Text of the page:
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The Folklore of The 20s: Stop Running At Others’ Pace

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“At what age are you planning to get married?”

“How many kids do you want in the future?”

“What kind of wedding do you dream of?”

I have been asked these questions numerous times as a teenager and I know you have been too. I answer these questions with the question: “Is that a life requirement?”

It seems life is linear to many—you go to a university, earn a degree, land a good job, go on the dating scene, get married, and build a family—however, have you ever asked yourself if this is the type of life you want to live?

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Teenagers are under enormous pressure to do everything by the time they are twenty.. It is often said that your 20s are the most crucial phase of life as it is the period where you gain freedom from everything. But do we really gain freedom when we restrict ourselves by following the norms set by society?

The conditions of society often lead people to compare themselves to others. For instance, you imagine yourself in a dramatic scene where you just stand in the middle of nowhere while others walk past you. We start to ask ourselves, “How is that person able to buy a house already and I’m still living with my parents?” or “How is that person able to travel multiple countries in a month while I work 9 hours every day?”

We forget that we have our own pace in life. It does not mean that when one has made a different progress than you, you’re not making any progress at all. Here are four examples of 20s folklore that should make you roll your eyes:

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Being Engaged Before Turning 30

Have you ever thought when you were younger about experiencing cheesy proposals and fairytale weddings?  

I used to believe when I was a kid that getting married and building a family was a life must-have. Similar to Disney movies where you find a prince charming and end with a happily ever after. As a woman, it felt like you were obligated to be prepared for a certain role that was unavoidable—becoming a wife and a mother. But as I grew older, I started to wonder why there’s a stigma surrounding single women in their late 20s? As if it’s an aberration of one’s being to not be hitched before turning 30.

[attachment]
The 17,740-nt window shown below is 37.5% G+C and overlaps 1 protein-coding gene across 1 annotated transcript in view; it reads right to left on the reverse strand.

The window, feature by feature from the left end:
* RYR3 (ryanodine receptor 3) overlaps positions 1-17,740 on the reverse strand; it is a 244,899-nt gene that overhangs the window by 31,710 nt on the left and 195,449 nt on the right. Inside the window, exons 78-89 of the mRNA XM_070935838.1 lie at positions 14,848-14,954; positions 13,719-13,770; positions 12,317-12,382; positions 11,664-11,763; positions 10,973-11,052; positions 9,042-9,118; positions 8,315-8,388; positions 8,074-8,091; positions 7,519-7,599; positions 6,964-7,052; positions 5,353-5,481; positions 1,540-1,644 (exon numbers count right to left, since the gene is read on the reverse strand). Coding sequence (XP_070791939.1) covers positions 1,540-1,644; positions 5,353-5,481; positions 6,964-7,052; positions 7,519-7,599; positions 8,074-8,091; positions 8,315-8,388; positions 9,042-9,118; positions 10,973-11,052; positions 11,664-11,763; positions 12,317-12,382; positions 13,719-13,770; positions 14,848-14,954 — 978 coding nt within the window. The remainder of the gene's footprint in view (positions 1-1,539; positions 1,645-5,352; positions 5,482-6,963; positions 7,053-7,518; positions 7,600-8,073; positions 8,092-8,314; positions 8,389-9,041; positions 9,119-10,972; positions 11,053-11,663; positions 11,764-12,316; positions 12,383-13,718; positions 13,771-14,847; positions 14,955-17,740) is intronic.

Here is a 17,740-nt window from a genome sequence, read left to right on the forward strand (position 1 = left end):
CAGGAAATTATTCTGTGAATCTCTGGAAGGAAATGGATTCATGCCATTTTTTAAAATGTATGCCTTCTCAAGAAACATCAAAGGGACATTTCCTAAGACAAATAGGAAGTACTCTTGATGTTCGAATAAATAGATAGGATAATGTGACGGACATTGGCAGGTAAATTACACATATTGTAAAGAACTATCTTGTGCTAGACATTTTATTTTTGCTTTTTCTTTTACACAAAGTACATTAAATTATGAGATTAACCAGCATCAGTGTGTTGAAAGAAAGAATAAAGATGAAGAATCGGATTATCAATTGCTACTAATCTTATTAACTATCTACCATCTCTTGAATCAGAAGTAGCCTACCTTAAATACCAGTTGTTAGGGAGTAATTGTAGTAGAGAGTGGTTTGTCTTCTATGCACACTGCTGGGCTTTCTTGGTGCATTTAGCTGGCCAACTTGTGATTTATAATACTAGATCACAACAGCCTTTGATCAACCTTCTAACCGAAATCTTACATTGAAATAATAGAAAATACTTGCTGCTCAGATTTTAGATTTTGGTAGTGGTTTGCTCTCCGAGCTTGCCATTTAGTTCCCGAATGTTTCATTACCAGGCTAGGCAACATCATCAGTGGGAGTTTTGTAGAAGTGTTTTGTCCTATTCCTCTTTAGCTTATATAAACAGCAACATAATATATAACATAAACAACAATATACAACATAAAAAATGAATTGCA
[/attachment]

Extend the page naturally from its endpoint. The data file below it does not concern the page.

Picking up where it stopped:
There are some people who are forced to take the responsibility of being the breadwinner in the family. Which hinders them from putting their plans as their top priority, maybe including marriage. Others decide to jump on different paths to get to know more about themselves. Some believe that this matter is not just their cup of tea—and all of these reasons are valid to be where you are in life. 

Do not pressure yourself into doing something you’re not prepared for. It is not a loss if you tend to prioritize yourself and tick off other boxes on your bucket list other than marriage. Life will eventually fall in its right place at the right time.

You Are As Good as Who You Were as a Student

You can succeed in the field of academia, but still experience humiliation at work.

We were hardly prepared for life after earning a degree, beyond finding a good job. No matter how much you excel in your university, one way or another, you will commit mistakes in work. It will become a matter of mindset to able to succeed where you are currently planted if you take the challenge and learn from your mistakes. Always make sure that there’s an available room for growth—celebrate your successes and mistakes in your twenties!

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It’s Okay To Sacrifice Your Health for Money

I have dealt with several people who’ve told me that I should be hustling hard at this age, to live a comfortable life in my retirement. Many of these people work several jobs in a day to earn good money to save for their future. 

It is always admirable to see people thriving at a young age. However, the burnout from the things we do for money is also something that we should talk about more. Prioritizing what’s best for yourself is never a selfish thing. Whether it’s taking a day off or leaving a job that’s no longer beneficial to your well being. Never compromise your health just for money. Your health weighs more than any money you could earn in your 20s. 

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If It’s Not Now, Then It’s Never

Is there a specific timing for everything?

Indeed, YOLO. Experience and opportunity come hand in hand at this stage. But remember, your 20s are your phase of growth, independence, and learning. We often associate our age with the things we must experience, like the excitement of getting a driver’s license when turning eighteen.

We let ourselves be dictated by our age with what we should experience, but one thing never changes—we always grow a year older. Our experiences should not be based upon what our age is, but what we think is right for us. Time passes by, but it does not mean that you will not have an opportunity to go out there and achieve what you aim for in life. 

Walk at your own pace. Slow progress is still progress. The luxury of being in your twenties is about having the space to try and fail and to allow yourself to learn and embrace all that life is. Take it one step at a time.

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